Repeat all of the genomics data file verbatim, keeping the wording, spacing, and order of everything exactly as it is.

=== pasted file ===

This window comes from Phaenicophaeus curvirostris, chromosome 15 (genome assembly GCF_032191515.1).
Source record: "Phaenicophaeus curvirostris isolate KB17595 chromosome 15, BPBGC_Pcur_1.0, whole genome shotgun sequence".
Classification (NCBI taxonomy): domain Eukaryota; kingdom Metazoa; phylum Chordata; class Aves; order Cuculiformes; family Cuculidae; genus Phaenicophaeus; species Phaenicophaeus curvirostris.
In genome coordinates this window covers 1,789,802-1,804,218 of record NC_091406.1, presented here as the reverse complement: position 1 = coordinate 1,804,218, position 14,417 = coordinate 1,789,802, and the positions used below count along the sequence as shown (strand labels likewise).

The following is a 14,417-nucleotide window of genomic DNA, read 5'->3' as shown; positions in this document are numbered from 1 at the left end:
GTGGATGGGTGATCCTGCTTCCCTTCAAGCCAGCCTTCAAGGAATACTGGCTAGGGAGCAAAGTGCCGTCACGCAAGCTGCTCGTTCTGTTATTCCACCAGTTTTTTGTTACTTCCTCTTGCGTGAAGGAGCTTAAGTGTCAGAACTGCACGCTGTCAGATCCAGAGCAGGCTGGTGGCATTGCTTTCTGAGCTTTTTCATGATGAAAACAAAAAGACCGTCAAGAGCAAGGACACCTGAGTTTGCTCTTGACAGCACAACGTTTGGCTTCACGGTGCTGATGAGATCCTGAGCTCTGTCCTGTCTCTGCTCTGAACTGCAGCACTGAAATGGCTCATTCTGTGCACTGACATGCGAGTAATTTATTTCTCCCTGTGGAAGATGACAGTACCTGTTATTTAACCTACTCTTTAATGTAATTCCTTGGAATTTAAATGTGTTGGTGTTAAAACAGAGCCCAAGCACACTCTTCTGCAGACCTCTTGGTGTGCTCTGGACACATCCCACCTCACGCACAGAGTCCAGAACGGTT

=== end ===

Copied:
This window comes from Phaenicophaeus curvirostris, chromosome 15 (genome assembly GCF_032191515.1).
Source record: "Phaenicophaeus curvirostris isolate KB17595 chromosome 15, BPBGC_Pcur_1.0, whole genome shotgun sequence".
Classification (NCBI taxonomy): domain Eukaryota; kingdom Metazoa; phylum Chordata; class Aves; order Cuculiformes; family Cuculidae; genus Phaenicophaeus; species Phaenicophaeus curvirostris.
In genome coordinates this window covers 1,789,802-1,804,218 of record NC_091406.1, presented here as the reverse complement: position 1 = coordinate 1,804,218, position 14,417 = coordinate 1,789,802, and the positions used below count along the sequence as shown (strand labels likewise).

The following is a 14,417-nucleotide window of genomic DNA, read 5'->3' as shown; positions in this document are numbered from 1 at the left end:
GTGGATGGGTGATCCTGCTTCCCTTCAAGCCAGCCTTCAAGGAATACTGGCTAGGGAGCAAAGTGCCGTCACGCAAGCTGCTCGTTCTGTTATTCCACCAGTTTTTTGTTACTTCCTCTTGCGTGAAGGAGCTTAAGTGTCAGAACTGCACGCTGTCAGATCCAGAGCAGGCTGGTGGCATTGCTTTCTGAGCTTTTTCATGATGAAAACAAAAAGACCGTCAAGAGCAAGGACACCTGAGTTTGCTCTTGACAGCACAACGTTTGGCTTCACGGTGCTGATGAGATCCTGAGCTCTGTCCTGTCTCTGCTCTGAACTGCAGCACTGAAATGGCTCATTCTGTGCACTGACATGCGAGTAATTTATTTCTCCCTGTGGAAGATGACAGTACCTGTTATTTAACCTACTCTTTAATGTAATTCCTTGGAATTTAAATGTGTTGGTGTTAAAACAGAGCCCAAGCACACTCTTCTGCAGACCTCTTGGTGTGCTCTGGACACATCCCACCTCACGCACAGAGTCCAGAACGGTT